A note from Tracie about Technology and Your Health

There's no denying that technology has made our lives simpler and faster. We no longer have to hunt and gather our food or leave the house to acquire information, and many of us spend our days seated at a desk for our jobs. While having just about everything at our fingertips has eliminated some healthy behaviors in our daily lives, it's not all bad. Technology can actually help us create some healthy habits! Here are some suggestions from Dr. A for how you can use your smartphone to help with your health:

▪ Filter out blue light. We have known for some time that the light emitted from our screens disrupts our circadian rhythms, making it difficult for us to fall asleep at night. While you should still honor a digital sunset (turning your phone off an hour before bed), you could also benefit from downloading an app that filters out the intensity of blue light, transitioning your phone to a much less jarring red-hue as you wind down for sleep. This is in my Android phone's screen settings - I'm sure iPhone and others have the same capability.

▪ Use reminders to reinforce habits. Whether you use a high-powered task app or simply take advantage of your phone’s alarm function, setting reminders for even fundamental habits like your regular fuelings or stopping to meditate can help to pull you out of the momentum of your day. When you are caught up in the rush of daily life, a simple alert can go a long way.

▪ Customize your notification preferences. Many smartphone users never go beyond the basic settings of their devices, but most smartphones allow you to tailor much of how your phone works to your own tastes and needs. For example, late evening notifications and pop-ups can quickly inject stress and distractions into your routine, so consider setting your phone to only display alerts during work hours and perhaps get more selective about your notifications in general—turn most of them completely off, if you can. I turn my phone to DoNotDisturb at night. If you are concerned about emergencies, you can select these contacts to "ring-through" only. IF it's REALLY necessary!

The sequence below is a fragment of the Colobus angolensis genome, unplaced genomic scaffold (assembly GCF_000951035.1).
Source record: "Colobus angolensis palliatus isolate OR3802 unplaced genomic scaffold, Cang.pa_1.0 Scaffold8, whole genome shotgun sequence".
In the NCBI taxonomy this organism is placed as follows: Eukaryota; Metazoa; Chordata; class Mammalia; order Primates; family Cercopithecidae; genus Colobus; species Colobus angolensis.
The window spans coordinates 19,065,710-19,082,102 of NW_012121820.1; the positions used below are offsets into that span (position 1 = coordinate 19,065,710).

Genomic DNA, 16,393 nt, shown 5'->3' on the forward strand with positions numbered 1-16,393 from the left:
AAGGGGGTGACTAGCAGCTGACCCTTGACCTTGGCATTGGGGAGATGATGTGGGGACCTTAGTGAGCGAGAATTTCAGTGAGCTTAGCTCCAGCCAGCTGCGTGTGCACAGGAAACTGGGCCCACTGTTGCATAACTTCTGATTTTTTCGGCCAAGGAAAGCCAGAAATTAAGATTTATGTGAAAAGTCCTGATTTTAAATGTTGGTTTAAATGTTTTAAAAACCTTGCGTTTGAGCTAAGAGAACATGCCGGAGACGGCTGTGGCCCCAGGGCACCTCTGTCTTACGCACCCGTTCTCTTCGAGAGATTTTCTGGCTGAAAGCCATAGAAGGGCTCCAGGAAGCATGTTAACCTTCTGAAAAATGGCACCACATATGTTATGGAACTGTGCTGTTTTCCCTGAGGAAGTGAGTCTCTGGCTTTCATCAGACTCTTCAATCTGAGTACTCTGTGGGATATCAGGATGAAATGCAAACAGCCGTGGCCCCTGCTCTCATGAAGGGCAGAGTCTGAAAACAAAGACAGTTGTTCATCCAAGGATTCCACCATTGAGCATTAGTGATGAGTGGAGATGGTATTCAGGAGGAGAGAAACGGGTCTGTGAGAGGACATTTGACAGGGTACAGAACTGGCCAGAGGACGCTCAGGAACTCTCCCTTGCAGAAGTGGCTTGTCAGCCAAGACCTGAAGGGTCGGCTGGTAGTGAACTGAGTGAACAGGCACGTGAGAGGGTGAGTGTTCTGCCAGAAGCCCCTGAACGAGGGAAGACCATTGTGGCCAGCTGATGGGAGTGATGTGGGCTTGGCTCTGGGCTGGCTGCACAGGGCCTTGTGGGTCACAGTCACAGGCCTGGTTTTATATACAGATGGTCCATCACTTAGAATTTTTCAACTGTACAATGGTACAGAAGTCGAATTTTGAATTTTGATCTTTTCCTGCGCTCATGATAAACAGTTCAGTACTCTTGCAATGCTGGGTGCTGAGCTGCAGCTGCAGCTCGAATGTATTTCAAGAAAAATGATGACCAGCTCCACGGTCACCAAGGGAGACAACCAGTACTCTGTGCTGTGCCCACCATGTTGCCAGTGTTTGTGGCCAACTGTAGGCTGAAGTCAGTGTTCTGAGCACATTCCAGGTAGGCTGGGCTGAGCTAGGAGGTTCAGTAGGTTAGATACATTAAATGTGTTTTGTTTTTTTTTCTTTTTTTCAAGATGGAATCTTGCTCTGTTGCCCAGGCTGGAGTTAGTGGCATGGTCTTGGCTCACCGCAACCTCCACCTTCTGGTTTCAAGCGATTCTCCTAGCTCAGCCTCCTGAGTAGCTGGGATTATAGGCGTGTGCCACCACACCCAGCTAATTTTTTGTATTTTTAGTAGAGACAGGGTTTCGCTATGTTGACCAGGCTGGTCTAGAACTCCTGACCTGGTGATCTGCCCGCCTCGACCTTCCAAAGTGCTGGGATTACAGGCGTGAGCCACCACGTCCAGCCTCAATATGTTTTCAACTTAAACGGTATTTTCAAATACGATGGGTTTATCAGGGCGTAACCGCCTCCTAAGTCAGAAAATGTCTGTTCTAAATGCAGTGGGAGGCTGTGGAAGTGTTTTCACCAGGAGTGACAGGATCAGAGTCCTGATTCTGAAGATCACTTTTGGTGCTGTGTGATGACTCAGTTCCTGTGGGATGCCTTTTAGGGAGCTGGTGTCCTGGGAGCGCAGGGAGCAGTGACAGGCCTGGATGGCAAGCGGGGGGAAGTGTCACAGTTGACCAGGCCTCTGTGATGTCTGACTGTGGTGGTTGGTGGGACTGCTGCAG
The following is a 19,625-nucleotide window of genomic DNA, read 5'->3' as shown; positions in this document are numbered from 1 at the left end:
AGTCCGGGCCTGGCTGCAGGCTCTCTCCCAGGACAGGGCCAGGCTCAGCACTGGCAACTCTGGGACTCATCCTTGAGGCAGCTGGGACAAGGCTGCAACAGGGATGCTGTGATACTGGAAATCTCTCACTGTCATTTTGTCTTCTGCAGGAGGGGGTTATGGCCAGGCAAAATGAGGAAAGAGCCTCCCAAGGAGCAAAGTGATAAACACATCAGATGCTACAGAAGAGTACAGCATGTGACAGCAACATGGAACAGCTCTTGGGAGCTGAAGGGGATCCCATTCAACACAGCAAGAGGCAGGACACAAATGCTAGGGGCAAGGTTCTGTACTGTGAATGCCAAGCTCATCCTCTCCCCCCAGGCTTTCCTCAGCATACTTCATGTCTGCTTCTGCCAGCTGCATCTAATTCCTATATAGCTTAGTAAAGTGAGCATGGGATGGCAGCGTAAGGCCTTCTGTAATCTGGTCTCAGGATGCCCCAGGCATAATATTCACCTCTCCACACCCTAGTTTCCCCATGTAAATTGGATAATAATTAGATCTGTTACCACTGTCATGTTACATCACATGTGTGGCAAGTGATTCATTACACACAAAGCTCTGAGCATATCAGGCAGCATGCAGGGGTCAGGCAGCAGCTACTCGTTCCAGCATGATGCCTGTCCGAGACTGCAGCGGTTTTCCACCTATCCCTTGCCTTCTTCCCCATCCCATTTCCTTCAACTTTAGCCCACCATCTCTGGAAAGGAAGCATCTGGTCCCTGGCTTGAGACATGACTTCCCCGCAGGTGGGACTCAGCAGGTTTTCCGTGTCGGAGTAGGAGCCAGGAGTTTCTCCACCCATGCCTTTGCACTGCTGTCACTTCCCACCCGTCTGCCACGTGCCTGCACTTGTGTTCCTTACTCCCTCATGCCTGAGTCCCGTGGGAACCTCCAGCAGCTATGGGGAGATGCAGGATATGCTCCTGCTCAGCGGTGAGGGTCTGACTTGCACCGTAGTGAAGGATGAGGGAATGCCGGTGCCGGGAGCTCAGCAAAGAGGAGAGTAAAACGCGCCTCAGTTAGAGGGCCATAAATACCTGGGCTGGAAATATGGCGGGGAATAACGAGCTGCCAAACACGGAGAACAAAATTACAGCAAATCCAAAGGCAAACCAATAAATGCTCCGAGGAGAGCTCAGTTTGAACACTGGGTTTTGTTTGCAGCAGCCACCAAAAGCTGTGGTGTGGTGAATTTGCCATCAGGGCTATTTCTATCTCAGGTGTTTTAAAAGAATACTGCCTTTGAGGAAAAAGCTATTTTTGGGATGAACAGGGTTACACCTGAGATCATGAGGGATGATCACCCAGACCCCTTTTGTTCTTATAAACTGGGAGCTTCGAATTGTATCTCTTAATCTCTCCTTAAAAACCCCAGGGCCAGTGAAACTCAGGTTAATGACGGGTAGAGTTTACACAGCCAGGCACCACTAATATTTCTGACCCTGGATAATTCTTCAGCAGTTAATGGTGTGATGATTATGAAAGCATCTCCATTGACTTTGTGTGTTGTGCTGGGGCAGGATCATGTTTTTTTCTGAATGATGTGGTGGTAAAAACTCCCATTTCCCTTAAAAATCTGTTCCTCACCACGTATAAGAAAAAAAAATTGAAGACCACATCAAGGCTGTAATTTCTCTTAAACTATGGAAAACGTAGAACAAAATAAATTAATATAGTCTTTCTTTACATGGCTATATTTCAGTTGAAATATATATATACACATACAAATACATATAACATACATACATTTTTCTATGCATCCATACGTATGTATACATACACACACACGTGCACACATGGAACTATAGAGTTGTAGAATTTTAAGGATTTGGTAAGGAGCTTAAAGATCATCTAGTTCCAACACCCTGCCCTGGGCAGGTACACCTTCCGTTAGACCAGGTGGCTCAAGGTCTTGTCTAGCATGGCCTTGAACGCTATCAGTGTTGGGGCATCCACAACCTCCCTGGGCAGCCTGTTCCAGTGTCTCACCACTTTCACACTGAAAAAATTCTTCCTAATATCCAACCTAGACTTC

▪ Turbocharge your brain. Since your phone is with you during your commutes and your daily walks, use that time to exercise your mind. Audiobooks (I use every day!) are easier than ever to access and download, and podcasts (which are like on-demand, downloadable radio shows) are not only free, but also cover a wide range of topics. You could enjoy some fiction or learn something new, challenging your brain to synthesize new information and to be more engaged.

▪ Clean up your social media influences. Social media can become an addiction, but it can also be a tool for staying connected to worthwhile communities. While I still believe you should limit your daily social media time, when you are online, be selective about what voices and people influence you. You don’t have to block your negative uncle, but maybe turn off alerts (unfollow) for when he posts something new. And when you follow new people or groups, try to limit yourself to those who are upbeat and whose activity supports your optimal health journey.

▪ Experiment with health apps, but don’t forget about the Habits of Health. Tools like Apple Health are powerful data collectors, and many people enjoy the novelty of seeing their own health data pile up, but that novelty often wears off. Health apps today do not have the behavior and community support that we know—from research and years in the field—is necessary for creating lasting change. That does not mean you can’t have fun with health apps (some even let you sync your run to a zombie escape storyline!), just don’t expect them to be silver bullets.





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